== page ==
H6w much water can condense if the gas cools to ground temperature? ____ _
B. Hydrate Temperature Reduction
The hydrate temperature reduction which must be obtained by injecting inhibitor is
the difference in t emperature between the temperature at which hydrate first starts to
form and the lowest temperature expected in the gas stream.
Temperature Reduction::: Temp Hydrate Forms - Lowest Temp Gas Can Reach
For example, if the hydrate formation temperature is lSoC [GOOF] and the gas
temperature . could cool to 10 c [50 OF J, then the Temperature Reduction by injecting
inhibitor is 16 - 10 ; 6 'c [ 60 - 50 ; 10 'F J
Addition of inhibitor to lower the hydrate formation temperature is similar to that
of adding anti-freeze to an engine radiator to lower the freezing pOint of the water
contained in the radiator. Consequently, when we speak of hydrat e temperature
reduction, we are actually talking about lowering the freezing point of the water that
10
INHIBITOR INJECTION RATE
condenses from the gas.
The temperat ure at which hydrate starts to form is shown in Figures lA and 8. As
long as the gas temperat ure stays above the hydrate formation point , no inhibi tor must be
injected. However, if the temperature can fall below the hydrate formation point, then
inhibitor must be injected or hydrate will form.
Example:
Determine the hydrate temperature reduction required in the exampl e on page 6.
SI UNITS ENGLISH UNITS
Pipeline pressure 10 000 kPa 1500 psi
Hydrate {ormation temperature 18.6 'C 66F
(Fig. 1A and B)
Lowest temperature in pipeline 7'C 45
0
F'
Hydrate Temperature Reduction 11.6'C 21 'F
Enough inhibitor must be added to reduce the hydrate format ion temperature by
11.6'C [21'F).
Problem 3
How much Hydrate Temperature Reduction is required in the gas from Problem
2? ___ _
C. Inhibitor Injection Rate
The inhibitor t hat is injected dissolves in the water that condenses from the gas to
form a liquid solution of water and inhibitor. The quantity of inhibitor that ends up in the
solution will be about the same whether methanol or glycol is used. However, more than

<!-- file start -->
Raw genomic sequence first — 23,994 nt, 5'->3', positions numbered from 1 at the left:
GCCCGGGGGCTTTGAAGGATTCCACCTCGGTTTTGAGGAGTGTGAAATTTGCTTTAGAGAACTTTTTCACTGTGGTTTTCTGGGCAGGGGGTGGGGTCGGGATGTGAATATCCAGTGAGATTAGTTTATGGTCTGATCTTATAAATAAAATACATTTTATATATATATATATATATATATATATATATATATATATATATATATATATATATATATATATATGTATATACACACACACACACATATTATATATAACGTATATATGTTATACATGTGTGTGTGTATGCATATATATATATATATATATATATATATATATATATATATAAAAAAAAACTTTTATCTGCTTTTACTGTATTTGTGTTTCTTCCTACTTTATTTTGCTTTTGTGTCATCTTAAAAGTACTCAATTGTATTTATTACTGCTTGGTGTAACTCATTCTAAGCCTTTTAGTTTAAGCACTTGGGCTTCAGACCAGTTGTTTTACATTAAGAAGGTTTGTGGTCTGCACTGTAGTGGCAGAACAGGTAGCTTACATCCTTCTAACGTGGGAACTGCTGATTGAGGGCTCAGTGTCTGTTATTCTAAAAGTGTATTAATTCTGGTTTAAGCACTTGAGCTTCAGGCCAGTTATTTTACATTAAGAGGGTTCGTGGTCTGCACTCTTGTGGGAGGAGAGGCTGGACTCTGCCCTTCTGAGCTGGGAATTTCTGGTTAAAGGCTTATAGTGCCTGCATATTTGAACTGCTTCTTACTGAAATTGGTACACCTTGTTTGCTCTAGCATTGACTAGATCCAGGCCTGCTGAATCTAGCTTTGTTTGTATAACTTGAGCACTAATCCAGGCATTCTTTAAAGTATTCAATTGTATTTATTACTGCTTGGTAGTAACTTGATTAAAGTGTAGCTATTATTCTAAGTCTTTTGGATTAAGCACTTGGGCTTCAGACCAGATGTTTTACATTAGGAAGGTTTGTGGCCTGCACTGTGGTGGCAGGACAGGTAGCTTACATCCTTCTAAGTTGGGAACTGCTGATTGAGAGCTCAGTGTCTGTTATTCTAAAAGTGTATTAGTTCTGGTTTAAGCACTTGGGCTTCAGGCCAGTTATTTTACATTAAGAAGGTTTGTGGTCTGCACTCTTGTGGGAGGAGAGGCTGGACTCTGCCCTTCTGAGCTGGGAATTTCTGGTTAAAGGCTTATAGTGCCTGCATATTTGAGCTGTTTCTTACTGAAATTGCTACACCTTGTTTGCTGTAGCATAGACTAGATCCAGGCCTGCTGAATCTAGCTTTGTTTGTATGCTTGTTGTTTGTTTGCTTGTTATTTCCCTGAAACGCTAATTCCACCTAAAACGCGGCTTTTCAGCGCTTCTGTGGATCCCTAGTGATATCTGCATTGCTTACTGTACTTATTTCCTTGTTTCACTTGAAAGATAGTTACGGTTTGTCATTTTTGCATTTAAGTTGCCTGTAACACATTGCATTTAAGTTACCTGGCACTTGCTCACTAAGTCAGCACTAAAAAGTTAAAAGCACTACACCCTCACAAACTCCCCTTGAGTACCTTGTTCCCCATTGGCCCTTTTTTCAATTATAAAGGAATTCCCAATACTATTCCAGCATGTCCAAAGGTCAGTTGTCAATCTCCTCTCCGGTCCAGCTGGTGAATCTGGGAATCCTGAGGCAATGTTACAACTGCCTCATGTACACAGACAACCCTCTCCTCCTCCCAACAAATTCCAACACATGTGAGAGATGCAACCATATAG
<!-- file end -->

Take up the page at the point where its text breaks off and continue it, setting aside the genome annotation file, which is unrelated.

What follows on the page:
half of the methanol that is injected vaporizes and mixes with the gas. Very little glycol
vaporizes and enters the gas st ream. Consequently, the quantity of met hanol is
considerably greater than the quantity of glycol.
The inhibitor injection rate is determined from Figures 3 and 4 after calculating the
Hydrate Temperature Reduction and quantity of water that condenses from the gas.

1
1600 ~
METHANOL INJECTION RATE - SI UNITS
~
+
t
Example, When 800 kg/million M'
_ + ____ of woter condenses {rom the gas and
the hydrate temperature reduction
is 16C, the methanol injection rate
~ is 900 Ii ters/million M '.
METHANO... INJECTICN RATE, LITERS PER MILLION M'
Figure 3A
11
800
-< 700
I 600
--< 300
- 200
-1- 100
METHANOL INJECTION RATE TO PREVENT HYrnATE rrnMATION
51 LNTS
12 METHANOL INJECTION RATE - ENGLISH UNITS
90
80
50
1 Ex:'nJ:,
When 60 Ibl MMcf of water con-
. : ++- denses from the gas and the hy-
I drate temperature reduction is
-4 __ +-1 +-+ 40F, the methanol injection rate ==
is 9 gallons per MMcf of
,
10 14
METHANU.. RATE, GAL PER MMef
FIGURE 38
METHANOL RATE TO PREVENT HYORATE FORMATION
______________ ___________ SH UNTS
16
14


1:

CD
..J
.,;


'"
u..
t:l
'"
i5

u
....

i!:
ffi
....


GLYCOL INJECTION RATE - ENGLISH UNITS
90 m=a=ffffFrf
90
80
70
30 30
Example:
1G-1-I-W:4-4-W-l- When 65 Ibl MMcf of water
denses from the gas and the hy-
drate temperature reduction is
50F the injection rate
2345678 9
GLYCOL I'oIJECTION RATE GAL PER MMcf
FIGURE 46
GLYCCL INJECTICN RATE TO PREVENT HYDRATE FDRMATJO-j
__________________________
INHIBITOR INJ ECTION RATE 15
Example
Determine the methanol and glycol injection rates at the conditions in tile
previous examples.
Water that condenses (Example Page 6)
Hydrate Temp Reduction (Example Page 10)
Methanol injection rate (Fig 3A/ B)
Gas flow rate
Daily methanol injection rat e
Hourly methanol injection rate
Glycol injection rate (Fig 5A/ BJ
Gas flow rate
Total glycoL injection rate
Hourly glycol injection rate
SI UNITS
365 kg/ million m 3
11 .6C
630 L/ million m 3
10 million In 3d
630 x 10
= 6300 x Lid
6300 7 24
= 263 L/ hr
105 L/ million m 3
10 million m 3/ d
105 x 10
= 1050 L/d
1050 7 24
= 44 L/hr
ENGLISH UNITS
22.5 Ib/ MMc{
21F
5.0 gal/MMc{
350 MMc{/ d
5.0 x 350
= 1750 gal/d
1750 gal/d 7 24
= 73 gal/hr
0.8 gal/AlMc{
350 MMc{/ d
0.8 x 350
= 280 gal/d
280 7 24
= 11.7 gal/hr
In order to prevent hydrate from forming in the pipeline when the gas is cooled from
30
0
C to 7
0
C [86
0
F to 45
0
F ] I methanol must be injected into the stream at a rate of 263
Iiters/hr [73 gal/hr J or glycol must be injected at a rate of 44 liters/hr [11.7 gal/hr J.
The actual rate is usually increased about 10% above that calculated for a margin of